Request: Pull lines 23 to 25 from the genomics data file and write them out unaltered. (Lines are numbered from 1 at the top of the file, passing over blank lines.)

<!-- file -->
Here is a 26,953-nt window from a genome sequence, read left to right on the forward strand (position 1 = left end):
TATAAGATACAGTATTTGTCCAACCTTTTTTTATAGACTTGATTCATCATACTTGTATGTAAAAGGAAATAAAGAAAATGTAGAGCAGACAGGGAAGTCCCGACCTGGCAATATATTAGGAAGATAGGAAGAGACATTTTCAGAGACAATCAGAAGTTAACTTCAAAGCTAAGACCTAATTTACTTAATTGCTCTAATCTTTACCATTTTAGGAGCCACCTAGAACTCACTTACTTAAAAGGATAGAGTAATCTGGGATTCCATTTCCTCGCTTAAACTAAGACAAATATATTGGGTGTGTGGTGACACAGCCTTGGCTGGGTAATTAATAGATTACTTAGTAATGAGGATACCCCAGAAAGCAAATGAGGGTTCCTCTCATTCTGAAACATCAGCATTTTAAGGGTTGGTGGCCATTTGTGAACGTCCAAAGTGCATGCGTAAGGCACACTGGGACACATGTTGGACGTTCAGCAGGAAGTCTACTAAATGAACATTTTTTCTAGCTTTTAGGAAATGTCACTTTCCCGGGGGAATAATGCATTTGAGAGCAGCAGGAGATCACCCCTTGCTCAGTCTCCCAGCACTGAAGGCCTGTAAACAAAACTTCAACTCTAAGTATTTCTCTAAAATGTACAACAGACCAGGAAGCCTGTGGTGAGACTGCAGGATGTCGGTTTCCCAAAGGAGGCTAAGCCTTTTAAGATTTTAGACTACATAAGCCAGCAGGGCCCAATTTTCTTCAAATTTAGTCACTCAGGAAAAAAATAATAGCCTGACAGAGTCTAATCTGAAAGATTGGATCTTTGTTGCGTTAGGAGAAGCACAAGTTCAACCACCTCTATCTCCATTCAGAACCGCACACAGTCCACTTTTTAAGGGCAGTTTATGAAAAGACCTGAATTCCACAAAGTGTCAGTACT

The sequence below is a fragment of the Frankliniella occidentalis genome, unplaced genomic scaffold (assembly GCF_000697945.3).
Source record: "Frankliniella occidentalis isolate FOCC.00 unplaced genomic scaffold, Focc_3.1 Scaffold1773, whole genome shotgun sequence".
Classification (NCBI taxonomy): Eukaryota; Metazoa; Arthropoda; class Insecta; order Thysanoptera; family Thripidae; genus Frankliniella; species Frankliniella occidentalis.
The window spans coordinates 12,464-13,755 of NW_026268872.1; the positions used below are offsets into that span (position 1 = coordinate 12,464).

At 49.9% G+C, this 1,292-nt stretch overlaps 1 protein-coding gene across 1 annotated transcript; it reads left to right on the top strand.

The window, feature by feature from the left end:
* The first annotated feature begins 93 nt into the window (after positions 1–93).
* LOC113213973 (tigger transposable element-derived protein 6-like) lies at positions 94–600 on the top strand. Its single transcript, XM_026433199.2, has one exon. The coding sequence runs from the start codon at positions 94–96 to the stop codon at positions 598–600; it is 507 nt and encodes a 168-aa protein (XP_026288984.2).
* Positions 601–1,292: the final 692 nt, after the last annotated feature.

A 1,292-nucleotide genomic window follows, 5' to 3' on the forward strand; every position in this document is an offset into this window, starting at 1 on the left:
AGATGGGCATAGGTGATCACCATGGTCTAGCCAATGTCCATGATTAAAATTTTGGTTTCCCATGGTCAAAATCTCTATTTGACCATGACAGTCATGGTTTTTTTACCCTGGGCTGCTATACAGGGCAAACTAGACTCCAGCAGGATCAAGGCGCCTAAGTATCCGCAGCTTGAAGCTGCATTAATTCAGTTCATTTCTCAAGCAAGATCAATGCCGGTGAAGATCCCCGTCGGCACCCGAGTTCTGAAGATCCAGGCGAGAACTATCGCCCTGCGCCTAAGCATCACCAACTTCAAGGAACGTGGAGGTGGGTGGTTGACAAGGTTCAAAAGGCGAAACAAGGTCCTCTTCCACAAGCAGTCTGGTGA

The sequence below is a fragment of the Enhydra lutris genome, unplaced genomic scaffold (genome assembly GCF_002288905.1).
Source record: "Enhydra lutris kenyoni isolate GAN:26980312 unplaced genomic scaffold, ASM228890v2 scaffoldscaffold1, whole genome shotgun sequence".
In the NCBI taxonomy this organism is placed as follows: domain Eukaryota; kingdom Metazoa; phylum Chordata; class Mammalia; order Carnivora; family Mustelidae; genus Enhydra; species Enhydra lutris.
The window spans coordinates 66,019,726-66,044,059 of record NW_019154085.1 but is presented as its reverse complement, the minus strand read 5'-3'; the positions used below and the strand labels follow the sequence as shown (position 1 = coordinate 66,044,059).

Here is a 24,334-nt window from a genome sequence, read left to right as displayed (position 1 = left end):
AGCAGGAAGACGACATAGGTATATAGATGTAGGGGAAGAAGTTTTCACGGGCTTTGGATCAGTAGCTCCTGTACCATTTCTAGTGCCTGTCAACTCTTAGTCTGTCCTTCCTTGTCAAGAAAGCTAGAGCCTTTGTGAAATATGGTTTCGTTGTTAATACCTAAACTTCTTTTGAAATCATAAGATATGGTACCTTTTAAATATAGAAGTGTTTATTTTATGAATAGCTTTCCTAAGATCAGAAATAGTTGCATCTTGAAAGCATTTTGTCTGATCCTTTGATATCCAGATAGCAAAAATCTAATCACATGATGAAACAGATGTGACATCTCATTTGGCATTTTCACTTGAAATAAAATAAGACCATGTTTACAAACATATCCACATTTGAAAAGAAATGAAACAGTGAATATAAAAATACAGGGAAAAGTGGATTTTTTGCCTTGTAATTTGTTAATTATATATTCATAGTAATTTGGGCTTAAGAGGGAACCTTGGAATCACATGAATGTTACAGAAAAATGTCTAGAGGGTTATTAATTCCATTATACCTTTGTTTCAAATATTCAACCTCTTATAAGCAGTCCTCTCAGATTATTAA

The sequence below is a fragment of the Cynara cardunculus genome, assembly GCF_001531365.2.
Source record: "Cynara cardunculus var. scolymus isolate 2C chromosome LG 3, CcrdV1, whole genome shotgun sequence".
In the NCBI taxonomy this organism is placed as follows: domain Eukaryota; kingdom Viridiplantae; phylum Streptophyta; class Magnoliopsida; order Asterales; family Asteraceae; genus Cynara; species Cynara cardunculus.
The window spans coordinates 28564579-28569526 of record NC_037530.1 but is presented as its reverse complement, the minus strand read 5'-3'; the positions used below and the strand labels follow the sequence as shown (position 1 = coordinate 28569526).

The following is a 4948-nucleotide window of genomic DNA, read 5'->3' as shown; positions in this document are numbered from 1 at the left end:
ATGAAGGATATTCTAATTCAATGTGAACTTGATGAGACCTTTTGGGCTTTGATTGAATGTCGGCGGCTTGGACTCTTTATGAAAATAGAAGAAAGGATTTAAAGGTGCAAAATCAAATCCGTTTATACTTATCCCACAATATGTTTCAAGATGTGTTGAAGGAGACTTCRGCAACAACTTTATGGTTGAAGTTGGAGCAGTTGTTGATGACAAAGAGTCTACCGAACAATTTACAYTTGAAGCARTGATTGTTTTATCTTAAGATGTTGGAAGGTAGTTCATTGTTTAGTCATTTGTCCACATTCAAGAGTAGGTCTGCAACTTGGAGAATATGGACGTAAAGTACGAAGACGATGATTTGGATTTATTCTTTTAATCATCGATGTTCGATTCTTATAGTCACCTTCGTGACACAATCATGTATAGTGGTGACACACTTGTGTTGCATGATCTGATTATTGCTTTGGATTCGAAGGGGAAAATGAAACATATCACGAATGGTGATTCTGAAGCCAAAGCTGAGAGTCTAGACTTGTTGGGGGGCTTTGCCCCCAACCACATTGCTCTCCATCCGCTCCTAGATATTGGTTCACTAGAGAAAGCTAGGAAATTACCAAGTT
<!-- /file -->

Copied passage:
The window spans coordinates 28564579-28569526 of record NC_037530.1 but is presented as its reverse complement, the minus strand read 5'-3'; the positions used below and the strand labels follow the sequence as shown (position 1 = coordinate 28569526).

The following is a 4948-nucleotide window of genomic DNA, read 5'->3' as shown; positions in this document are numbered from 1 at the left end:
ATGAAGGATATTCTAATTCAATGTGAACTTGATGAGACCTTTTGGGCTTTGATTGAATGTCGGCGGCTTGGACTCTTTATGAAAATAGAAGAAAGGATTTAAAGGTGCAAAATCAAATCCGTTTATACTTATCCCACAATATGTTTCAAGATGTGTTGAAGGAGACTTCRGCAACAACTTTATGGTTGAAGTTGGAGCAGTTGTTGATGACAAAGAGTCTACCGAACAATTTACAYTTGAAGCARTGATTGTTTTATCTTAAGATGTTGGAAGGTAGTTCATTGTTTAGTCATTTGTCCACATTCAAGAGTAGGTCTGCAACTTGGAGAATATGGACGTAAAGTACGAAGACGATGATTTGGATTTATTCTTTTAATCATCGATGTTCGATTCTTATAGTCACCTTCGTGACACAATCATGTATAGTGGTGACACACTTGTGTTGCATGATCTGATTATTGCTTTGGATTCGAAGGGGAAAATGAAACATATCACGAATGGTGATTCTGAAGCCAAAGCTGAGAGTCTAGACTTGTTGGGGGGCTTTGCCCCCAACCACATTGCTCTCCATCCGCTCCTAGATATTGGTTCACTAGAGAAAGCTAGGAAATTACCAAGTT